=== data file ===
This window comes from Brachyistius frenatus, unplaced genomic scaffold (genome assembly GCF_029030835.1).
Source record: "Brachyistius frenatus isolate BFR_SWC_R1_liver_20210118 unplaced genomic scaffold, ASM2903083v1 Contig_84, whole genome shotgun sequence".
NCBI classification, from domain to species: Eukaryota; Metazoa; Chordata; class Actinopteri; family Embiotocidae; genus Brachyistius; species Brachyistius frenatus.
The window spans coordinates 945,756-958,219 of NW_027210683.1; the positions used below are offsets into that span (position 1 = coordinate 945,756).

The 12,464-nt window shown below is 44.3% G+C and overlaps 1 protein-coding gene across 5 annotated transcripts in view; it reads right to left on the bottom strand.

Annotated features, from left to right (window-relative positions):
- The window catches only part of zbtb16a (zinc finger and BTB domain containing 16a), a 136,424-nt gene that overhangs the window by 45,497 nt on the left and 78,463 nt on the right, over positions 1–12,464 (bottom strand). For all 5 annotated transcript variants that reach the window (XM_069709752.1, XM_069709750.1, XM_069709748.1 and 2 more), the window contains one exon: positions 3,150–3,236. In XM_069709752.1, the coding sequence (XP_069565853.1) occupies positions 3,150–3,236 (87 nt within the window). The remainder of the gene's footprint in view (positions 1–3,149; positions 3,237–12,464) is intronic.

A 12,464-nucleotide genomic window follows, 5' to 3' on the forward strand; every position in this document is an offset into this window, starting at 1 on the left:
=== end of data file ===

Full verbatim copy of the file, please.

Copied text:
This window comes from Brachyistius frenatus, unplaced genomic scaffold (genome assembly GCF_029030835.1).
Source record: "Brachyistius frenatus isolate BFR_SWC_R1_liver_20210118 unplaced genomic scaffold, ASM2903083v1 Contig_84, whole genome shotgun sequence".
NCBI classification, from domain to species: Eukaryota; Metazoa; Chordata; class Actinopteri; family Embiotocidae; genus Brachyistius; species Brachyistius frenatus.
The window spans coordinates 945,756-958,219 of NW_027210683.1; the positions used below are offsets into that span (position 1 = coordinate 945,756).

The 12,464-nt window shown below is 44.3% G+C and overlaps 1 protein-coding gene across 5 annotated transcripts in view; it reads right to left on the bottom strand.

Annotated features, from left to right (window-relative positions):
- The window catches only part of zbtb16a (zinc finger and BTB domain containing 16a), a 136,424-nt gene that overhangs the window by 45,497 nt on the left and 78,463 nt on the right, over positions 1–12,464 (bottom strand). For all 5 annotated transcript variants that reach the window (XM_069709752.1, XM_069709750.1, XM_069709748.1 and 2 more), the window contains one exon: positions 3,150–3,236. In XM_069709752.1, the coding sequence (XP_069565853.1) occupies positions 3,150–3,236 (87 nt within the window). The remainder of the gene's footprint in view (positions 1–3,149; positions 3,237–12,464) is intronic.

A 12,464-nucleotide genomic window follows, 5' to 3' on the forward strand; every position in this document is an offset into this window, starting at 1 on the left: